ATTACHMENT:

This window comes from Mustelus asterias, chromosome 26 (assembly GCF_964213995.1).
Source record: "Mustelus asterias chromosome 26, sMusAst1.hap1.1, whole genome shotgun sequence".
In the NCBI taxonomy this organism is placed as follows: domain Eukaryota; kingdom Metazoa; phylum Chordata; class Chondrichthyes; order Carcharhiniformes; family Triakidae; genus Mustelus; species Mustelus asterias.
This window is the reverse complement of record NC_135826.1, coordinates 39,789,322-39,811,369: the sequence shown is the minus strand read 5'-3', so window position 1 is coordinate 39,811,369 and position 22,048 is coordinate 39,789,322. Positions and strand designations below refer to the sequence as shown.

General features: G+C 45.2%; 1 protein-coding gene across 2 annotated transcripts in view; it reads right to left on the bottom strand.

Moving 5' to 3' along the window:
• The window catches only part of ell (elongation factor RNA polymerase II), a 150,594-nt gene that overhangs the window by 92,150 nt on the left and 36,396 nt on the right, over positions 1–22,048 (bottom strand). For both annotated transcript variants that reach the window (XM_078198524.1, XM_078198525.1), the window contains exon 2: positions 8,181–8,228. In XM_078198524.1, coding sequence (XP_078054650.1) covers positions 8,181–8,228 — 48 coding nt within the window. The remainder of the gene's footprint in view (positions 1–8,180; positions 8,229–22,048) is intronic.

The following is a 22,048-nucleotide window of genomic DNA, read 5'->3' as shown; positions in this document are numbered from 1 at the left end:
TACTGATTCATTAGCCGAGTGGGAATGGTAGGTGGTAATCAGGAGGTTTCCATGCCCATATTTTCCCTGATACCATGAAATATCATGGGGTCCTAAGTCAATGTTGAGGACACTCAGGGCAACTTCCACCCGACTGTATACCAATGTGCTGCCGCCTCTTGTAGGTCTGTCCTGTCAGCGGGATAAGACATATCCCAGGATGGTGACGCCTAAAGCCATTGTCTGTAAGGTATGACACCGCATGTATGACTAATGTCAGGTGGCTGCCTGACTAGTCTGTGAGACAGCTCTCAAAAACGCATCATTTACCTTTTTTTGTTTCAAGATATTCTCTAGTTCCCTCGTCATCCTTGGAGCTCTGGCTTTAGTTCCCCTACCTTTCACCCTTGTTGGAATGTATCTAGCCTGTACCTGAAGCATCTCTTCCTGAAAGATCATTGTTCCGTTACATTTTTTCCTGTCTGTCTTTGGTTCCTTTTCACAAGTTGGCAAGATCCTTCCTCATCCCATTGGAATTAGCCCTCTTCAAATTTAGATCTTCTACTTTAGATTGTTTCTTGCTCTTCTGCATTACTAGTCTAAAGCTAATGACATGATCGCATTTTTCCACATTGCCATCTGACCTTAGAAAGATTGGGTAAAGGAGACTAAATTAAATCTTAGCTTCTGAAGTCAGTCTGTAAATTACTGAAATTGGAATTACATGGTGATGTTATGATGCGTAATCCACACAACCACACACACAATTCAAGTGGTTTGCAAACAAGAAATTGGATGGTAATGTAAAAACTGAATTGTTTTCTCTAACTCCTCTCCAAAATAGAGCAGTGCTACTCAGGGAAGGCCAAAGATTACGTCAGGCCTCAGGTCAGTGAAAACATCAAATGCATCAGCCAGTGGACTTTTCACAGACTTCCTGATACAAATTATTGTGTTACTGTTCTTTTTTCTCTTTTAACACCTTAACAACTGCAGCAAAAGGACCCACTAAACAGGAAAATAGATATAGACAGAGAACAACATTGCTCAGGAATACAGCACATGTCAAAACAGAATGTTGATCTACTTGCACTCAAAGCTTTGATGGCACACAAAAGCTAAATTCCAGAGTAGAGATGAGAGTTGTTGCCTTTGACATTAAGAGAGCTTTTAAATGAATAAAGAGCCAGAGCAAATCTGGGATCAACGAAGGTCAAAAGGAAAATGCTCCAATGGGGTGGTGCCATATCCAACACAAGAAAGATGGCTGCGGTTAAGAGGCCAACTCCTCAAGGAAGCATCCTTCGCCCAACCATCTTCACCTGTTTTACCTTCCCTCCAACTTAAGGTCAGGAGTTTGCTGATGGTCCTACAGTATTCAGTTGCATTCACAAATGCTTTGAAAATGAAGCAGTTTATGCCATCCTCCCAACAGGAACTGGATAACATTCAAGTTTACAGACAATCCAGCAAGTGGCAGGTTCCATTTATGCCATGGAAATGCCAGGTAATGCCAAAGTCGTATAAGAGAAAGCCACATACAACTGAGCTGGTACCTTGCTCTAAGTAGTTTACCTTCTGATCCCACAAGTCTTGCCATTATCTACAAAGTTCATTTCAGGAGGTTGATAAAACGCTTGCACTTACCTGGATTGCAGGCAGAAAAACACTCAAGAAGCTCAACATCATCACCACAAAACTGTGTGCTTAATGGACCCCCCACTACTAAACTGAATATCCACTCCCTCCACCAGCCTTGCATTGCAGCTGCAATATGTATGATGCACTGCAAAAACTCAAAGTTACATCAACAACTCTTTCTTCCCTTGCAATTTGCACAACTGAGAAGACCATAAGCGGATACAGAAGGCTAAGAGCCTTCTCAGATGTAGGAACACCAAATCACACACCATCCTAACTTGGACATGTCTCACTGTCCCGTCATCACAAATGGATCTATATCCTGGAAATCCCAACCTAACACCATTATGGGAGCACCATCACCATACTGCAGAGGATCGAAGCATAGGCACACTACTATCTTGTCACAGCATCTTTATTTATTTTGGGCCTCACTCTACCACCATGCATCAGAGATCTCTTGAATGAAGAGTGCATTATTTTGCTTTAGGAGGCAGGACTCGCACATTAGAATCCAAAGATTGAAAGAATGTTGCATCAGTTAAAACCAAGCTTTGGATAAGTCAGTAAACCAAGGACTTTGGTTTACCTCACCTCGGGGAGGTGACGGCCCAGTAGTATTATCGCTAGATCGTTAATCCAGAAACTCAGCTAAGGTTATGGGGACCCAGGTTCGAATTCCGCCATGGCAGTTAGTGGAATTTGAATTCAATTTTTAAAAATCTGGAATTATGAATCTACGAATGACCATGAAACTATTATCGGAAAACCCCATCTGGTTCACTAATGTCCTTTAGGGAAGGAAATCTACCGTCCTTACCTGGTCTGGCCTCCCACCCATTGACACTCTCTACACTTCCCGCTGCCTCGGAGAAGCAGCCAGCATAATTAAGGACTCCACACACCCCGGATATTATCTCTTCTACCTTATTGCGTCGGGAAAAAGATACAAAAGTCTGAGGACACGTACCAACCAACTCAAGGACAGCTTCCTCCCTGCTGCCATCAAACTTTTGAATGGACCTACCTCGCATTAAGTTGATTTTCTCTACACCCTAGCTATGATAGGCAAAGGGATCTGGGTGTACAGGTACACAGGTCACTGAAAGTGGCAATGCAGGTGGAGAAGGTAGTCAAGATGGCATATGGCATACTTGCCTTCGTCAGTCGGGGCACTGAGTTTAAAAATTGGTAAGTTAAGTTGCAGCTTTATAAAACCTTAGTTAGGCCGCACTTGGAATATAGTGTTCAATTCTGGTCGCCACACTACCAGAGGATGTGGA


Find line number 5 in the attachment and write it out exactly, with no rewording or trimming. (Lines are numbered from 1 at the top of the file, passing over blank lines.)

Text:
General features: G+C 45.2%; 1 protein-coding gene across 2 annotated transcripts in view; it reads right to left on the bottom strand.